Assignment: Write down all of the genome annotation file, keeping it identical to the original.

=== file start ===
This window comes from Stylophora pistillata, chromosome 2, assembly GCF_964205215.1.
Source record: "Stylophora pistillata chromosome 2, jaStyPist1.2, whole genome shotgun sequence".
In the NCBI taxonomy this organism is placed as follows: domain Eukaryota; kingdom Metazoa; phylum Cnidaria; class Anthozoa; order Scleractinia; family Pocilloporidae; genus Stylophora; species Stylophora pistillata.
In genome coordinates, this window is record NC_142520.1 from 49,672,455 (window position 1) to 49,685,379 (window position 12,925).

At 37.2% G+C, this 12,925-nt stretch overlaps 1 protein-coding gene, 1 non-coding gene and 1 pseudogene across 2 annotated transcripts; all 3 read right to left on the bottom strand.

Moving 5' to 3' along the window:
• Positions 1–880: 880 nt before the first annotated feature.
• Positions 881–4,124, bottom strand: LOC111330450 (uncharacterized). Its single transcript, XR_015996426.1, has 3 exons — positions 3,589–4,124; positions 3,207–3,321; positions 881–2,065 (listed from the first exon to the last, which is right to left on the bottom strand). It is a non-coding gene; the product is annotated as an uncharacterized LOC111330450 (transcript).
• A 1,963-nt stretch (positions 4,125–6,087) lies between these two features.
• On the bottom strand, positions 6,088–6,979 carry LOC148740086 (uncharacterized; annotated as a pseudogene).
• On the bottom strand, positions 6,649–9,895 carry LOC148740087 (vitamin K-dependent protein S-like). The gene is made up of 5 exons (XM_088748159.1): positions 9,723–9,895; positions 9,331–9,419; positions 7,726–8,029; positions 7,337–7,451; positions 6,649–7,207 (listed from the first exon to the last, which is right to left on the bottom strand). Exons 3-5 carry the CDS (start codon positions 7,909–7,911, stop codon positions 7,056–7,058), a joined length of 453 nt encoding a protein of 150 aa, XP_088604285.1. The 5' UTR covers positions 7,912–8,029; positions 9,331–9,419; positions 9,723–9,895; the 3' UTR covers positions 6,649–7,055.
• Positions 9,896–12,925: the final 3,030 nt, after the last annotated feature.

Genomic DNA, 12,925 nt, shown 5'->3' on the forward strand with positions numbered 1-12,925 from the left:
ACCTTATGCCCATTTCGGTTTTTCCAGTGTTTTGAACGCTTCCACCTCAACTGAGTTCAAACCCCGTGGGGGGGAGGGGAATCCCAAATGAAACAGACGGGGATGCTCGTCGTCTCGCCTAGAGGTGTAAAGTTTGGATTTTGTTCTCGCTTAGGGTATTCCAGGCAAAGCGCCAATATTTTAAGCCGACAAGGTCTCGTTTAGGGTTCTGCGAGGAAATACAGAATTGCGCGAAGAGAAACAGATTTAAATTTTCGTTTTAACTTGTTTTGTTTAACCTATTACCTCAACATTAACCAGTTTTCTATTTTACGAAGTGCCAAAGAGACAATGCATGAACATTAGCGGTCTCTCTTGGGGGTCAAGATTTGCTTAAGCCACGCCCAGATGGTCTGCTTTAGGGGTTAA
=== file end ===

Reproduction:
This window comes from Stylophora pistillata, chromosome 2, assembly GCF_964205215.1.
Source record: "Stylophora pistillata chromosome 2, jaStyPist1.2, whole genome shotgun sequence".
In the NCBI taxonomy this organism is placed as follows: domain Eukaryota; kingdom Metazoa; phylum Cnidaria; class Anthozoa; order Scleractinia; family Pocilloporidae; genus Stylophora; species Stylophora pistillata.
In genome coordinates, this window is record NC_142520.1 from 49,672,455 (window position 1) to 49,685,379 (window position 12,925).

At 37.2% G+C, this 12,925-nt stretch overlaps 1 protein-coding gene, 1 non-coding gene and 1 pseudogene across 2 annotated transcripts; all 3 read right to left on the bottom strand.

Moving 5' to 3' along the window:
• Positions 1–880: 880 nt before the first annotated feature.
• Positions 881–4,124, bottom strand: LOC111330450 (uncharacterized). Its single transcript, XR_015996426.1, has 3 exons — positions 3,589–4,124; positions 3,207–3,321; positions 881–2,065 (listed from the first exon to the last, which is right to left on the bottom strand). It is a non-coding gene; the product is annotated as an uncharacterized LOC111330450 (transcript).
• A 1,963-nt stretch (positions 4,125–6,087) lies between these two features.
• On the bottom strand, positions 6,088–6,979 carry LOC148740086 (uncharacterized; annotated as a pseudogene).
• On the bottom strand, positions 6,649–9,895 carry LOC148740087 (vitamin K-dependent protein S-like). The gene is made up of 5 exons (XM_088748159.1): positions 9,723–9,895; positions 9,331–9,419; positions 7,726–8,029; positions 7,337–7,451; positions 6,649–7,207 (listed from the first exon to the last, which is right to left on the bottom strand). Exons 3-5 carry the CDS (start codon positions 7,909–7,911, stop codon positions 7,056–7,058), a joined length of 453 nt encoding a protein of 150 aa, XP_088604285.1. The 5' UTR covers positions 7,912–8,029; positions 9,331–9,419; positions 9,723–9,895; the 3' UTR covers positions 6,649–7,055.
• Positions 9,896–12,925: the final 3,030 nt, after the last annotated feature.

Genomic DNA, 12,925 nt, shown 5'->3' on the forward strand with positions numbered 1-12,925 from the left:
ACCTTATGCCCATTTCGGTTTTTCCAGTGTTTTGAACGCTTCCACCTCAACTGAGTTCAAACCCCGTGGGGGGGAGGGGAATCCCAAATGAAACAGACGGGGATGCTCGTCGTCTCGCCTAGAGGTGTAAAGTTTGGATTTTGTTCTCGCTTAGGGTATTCCAGGCAAAGCGCCAATATTTTAAGCCGACAAGGTCTCGTTTAGGGTTCTGCGAGGAAATACAGAATTGCGCGAAGAGAAACAGATTTAAATTTTCGTTTTAACTTGTTTTGTTTAACCTATTACCTCAACATTAACCAGTTTTCTATTTTACGAAGTGCCAAAGAGACAATGCATGAACATTAGCGGTCTCTCTTGGGGGTCAAGATTTGCTTAAGCCACGCCCAGATGGTCTGCTTTAGGGGTTAA